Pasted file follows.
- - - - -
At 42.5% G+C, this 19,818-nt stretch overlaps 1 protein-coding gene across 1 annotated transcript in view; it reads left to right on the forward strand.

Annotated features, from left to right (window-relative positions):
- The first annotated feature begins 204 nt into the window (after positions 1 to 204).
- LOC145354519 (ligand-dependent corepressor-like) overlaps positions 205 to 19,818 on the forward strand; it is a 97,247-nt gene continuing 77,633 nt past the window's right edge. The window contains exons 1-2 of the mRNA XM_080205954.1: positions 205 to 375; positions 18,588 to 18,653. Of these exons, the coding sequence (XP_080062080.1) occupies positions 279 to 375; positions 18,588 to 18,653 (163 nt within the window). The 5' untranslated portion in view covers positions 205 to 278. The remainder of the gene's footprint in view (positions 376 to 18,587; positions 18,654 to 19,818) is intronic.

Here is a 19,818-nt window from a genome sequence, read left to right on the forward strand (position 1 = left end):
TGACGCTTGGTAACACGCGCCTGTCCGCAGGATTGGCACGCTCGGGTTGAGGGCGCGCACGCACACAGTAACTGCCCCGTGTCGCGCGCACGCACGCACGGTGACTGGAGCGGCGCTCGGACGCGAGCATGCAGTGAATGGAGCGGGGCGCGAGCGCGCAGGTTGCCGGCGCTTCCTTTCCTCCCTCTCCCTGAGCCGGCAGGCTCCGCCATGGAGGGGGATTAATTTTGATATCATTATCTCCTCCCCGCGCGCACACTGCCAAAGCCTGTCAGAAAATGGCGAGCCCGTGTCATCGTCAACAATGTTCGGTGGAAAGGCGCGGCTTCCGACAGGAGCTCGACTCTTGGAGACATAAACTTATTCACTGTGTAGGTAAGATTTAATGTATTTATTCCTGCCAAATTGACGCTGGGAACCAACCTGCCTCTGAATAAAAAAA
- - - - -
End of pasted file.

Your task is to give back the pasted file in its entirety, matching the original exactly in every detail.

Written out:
At 42.5% G+C, this 19,818-nt stretch overlaps 1 protein-coding gene across 1 annotated transcript in view; it reads left to right on the forward strand.

Annotated features, from left to right (window-relative positions):
- The first annotated feature begins 204 nt into the window (after positions 1 to 204).
- LOC145354519 (ligand-dependent corepressor-like) overlaps positions 205 to 19,818 on the forward strand; it is a 97,247-nt gene continuing 77,633 nt past the window's right edge. The window contains exons 1-2 of the mRNA XM_080205954.1: positions 205 to 375; positions 18,588 to 18,653. Of these exons, the coding sequence (XP_080062080.1) occupies positions 279 to 375; positions 18,588 to 18,653 (163 nt within the window). The 5' untranslated portion in view covers positions 205 to 278. The remainder of the gene's footprint in view (positions 376 to 18,587; positions 18,654 to 19,818) is intronic.

Here is a 19,818-nt window from a genome sequence, read left to right on the forward strand (position 1 = left end):
TGACGCTTGGTAACACGCGCCTGTCCGCAGGATTGGCACGCTCGGGTTGAGGGCGCGCACGCACACAGTAACTGCCCCGTGTCGCGCGCACGCACGCACGGTGACTGGAGCGGCGCTCGGACGCGAGCATGCAGTGAATGGAGCGGGGCGCGAGCGCGCAGGTTGCCGGCGCTTCCTTTCCTCCCTCTCCCTGAGCCGGCAGGCTCCGCCATGGAGGGGGATTAATTTTGATATCATTATCTCCTCCCCGCGCGCACACTGCCAAAGCCTGTCAGAAAATGGCGAGCCCGTGTCATCGTCAACAATGTTCGGTGGAAAGGCGCGGCTTCCGACAGGAGCTCGACTCTTGGAGACATAAACTTATTCACTGTGTAGGTAAGATTTAATGTATTTATTCCTGCCAAATTGACGCTGGGAACCAACCTGCCTCTGAATAAAAAAA